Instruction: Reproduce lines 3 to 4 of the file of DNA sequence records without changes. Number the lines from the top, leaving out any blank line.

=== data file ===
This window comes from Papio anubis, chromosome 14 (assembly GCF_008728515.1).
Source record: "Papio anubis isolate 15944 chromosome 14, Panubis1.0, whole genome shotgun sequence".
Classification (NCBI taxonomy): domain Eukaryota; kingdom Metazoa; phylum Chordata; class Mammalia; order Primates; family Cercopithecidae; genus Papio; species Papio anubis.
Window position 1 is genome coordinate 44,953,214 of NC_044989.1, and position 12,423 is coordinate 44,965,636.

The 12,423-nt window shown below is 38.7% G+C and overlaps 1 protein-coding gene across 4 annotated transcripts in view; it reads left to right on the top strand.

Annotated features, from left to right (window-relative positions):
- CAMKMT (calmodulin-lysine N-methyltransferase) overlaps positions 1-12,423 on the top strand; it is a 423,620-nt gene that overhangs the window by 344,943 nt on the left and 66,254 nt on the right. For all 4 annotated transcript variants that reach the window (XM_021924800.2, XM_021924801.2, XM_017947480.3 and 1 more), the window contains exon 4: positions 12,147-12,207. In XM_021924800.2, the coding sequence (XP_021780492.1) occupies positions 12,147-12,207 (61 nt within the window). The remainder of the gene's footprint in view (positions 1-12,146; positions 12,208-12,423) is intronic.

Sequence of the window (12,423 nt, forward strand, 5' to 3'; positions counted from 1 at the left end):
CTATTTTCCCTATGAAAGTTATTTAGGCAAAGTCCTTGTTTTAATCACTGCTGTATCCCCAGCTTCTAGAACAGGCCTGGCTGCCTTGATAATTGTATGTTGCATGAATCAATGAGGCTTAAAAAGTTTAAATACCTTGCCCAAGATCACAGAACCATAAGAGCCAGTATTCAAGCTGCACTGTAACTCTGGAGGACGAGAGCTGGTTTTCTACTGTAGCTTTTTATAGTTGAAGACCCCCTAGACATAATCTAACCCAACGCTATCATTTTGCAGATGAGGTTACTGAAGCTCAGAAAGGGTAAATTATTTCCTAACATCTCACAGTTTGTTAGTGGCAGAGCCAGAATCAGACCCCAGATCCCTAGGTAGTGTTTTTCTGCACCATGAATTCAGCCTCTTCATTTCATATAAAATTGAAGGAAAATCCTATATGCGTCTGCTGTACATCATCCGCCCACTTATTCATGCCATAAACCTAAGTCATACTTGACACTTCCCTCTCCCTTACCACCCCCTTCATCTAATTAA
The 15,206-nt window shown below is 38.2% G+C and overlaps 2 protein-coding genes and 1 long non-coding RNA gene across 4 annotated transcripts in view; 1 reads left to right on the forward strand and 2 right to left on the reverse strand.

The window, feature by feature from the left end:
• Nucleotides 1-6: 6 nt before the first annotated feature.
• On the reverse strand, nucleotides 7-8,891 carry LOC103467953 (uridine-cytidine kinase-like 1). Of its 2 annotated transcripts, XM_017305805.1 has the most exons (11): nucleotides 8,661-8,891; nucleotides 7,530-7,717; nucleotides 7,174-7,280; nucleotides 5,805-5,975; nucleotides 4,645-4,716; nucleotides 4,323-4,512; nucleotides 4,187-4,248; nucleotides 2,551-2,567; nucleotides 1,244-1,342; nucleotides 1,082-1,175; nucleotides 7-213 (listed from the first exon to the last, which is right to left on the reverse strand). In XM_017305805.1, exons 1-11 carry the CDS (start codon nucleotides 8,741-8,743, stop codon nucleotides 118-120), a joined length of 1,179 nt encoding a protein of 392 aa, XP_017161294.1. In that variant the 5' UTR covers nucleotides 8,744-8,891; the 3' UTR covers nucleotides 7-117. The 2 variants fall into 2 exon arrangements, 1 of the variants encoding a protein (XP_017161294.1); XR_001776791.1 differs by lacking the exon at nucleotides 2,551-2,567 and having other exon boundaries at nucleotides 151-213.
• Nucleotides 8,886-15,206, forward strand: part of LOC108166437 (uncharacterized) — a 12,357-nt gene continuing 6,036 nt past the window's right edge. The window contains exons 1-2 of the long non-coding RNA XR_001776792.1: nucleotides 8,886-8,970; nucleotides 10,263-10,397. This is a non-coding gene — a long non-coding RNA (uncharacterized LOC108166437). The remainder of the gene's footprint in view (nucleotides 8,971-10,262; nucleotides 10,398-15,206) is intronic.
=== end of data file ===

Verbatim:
Classification (NCBI taxonomy): domain Eukaryota; kingdom Metazoa; phylum Chordata; class Mammalia; order Primates; family Cercopithecidae; genus Papio; species Papio anubis.
Window position 1 is genome coordinate 44,953,214 of NC_044989.1, and position 12,423 is coordinate 44,965,636.